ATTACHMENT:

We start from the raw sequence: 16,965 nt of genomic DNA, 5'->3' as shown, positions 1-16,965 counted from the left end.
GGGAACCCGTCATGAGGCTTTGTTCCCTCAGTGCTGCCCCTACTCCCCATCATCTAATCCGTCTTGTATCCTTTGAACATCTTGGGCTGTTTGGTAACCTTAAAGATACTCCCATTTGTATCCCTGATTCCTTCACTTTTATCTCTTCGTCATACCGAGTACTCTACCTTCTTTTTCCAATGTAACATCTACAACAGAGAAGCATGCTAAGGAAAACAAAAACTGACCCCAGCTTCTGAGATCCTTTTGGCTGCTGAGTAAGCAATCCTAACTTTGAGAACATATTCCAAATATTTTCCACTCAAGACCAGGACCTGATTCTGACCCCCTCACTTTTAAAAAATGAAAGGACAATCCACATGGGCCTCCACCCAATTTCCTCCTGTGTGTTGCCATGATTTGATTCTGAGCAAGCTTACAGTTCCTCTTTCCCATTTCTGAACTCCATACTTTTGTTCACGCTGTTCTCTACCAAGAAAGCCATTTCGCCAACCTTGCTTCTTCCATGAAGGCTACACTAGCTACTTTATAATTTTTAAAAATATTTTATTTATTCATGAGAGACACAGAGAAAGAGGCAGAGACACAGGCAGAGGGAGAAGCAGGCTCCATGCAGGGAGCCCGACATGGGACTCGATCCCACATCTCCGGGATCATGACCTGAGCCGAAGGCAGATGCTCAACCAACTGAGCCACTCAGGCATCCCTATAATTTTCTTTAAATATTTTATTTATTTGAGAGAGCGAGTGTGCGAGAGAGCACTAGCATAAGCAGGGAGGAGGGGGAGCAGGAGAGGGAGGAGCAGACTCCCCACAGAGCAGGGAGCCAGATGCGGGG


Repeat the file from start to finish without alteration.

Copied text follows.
We start from the raw sequence: 16,965 nt of genomic DNA, 5'->3' as shown, positions 1-16,965 counted from the left end.
GGGAACCCGTCATGAGGCTTTGTTCCCTCAGTGCTGCCCCTACTCCCCATCATCTAATCCGTCTTGTATCCTTTGAACATCTTGGGCTGTTTGGTAACCTTAAAGATACTCCCATTTGTATCCCTGATTCCTTCACTTTTATCTCTTCGTCATACCGAGTACTCTACCTTCTTTTTCCAATGTAACATCTACAACAGAGAAGCATGCTAAGGAAAACAAAAACTGACCCCAGCTTCTGAGATCCTTTTGGCTGCTGAGTAAGCAATCCTAACTTTGAGAACATATTCCAAATATTTTCCACTCAAGACCAGGACCTGATTCTGACCCCCTCACTTTTAAAAAATGAAAGGACAATCCACATGGGCCTCCACCCAATTTCCTCCTGTGTGTTGCCATGATTTGATTCTGAGCAAGCTTACAGTTCCTCTTTCCCATTTCTGAACTCCATACTTTTGTTCACGCTGTTCTCTACCAAGAAAGCCATTTCGCCAACCTTGCTTCTTCCATGAAGGCTACACTAGCTACTTTATAATTTTTAAAAATATTTTATTTATTCATGAGAGACACAGAGAAAGAGGCAGAGACACAGGCAGAGGGAGAAGCAGGCTCCATGCAGGGAGCCCGACATGGGACTCGATCCCACATCTCCGGGATCATGACCTGAGCCGAAGGCAGATGCTCAACCAACTGAGCCACTCAGGCATCCCTATAATTTTCTTTAAATATTTTATTTATTTGAGAGAGCGAGTGTGCGAGAGAGCACTAGCATAAGCAGGGAGGAGGGGGAGCAGGAGAGGGAGGAGCAGACTCCCCACAGAGCAGGGAGCCAGATGCGGGG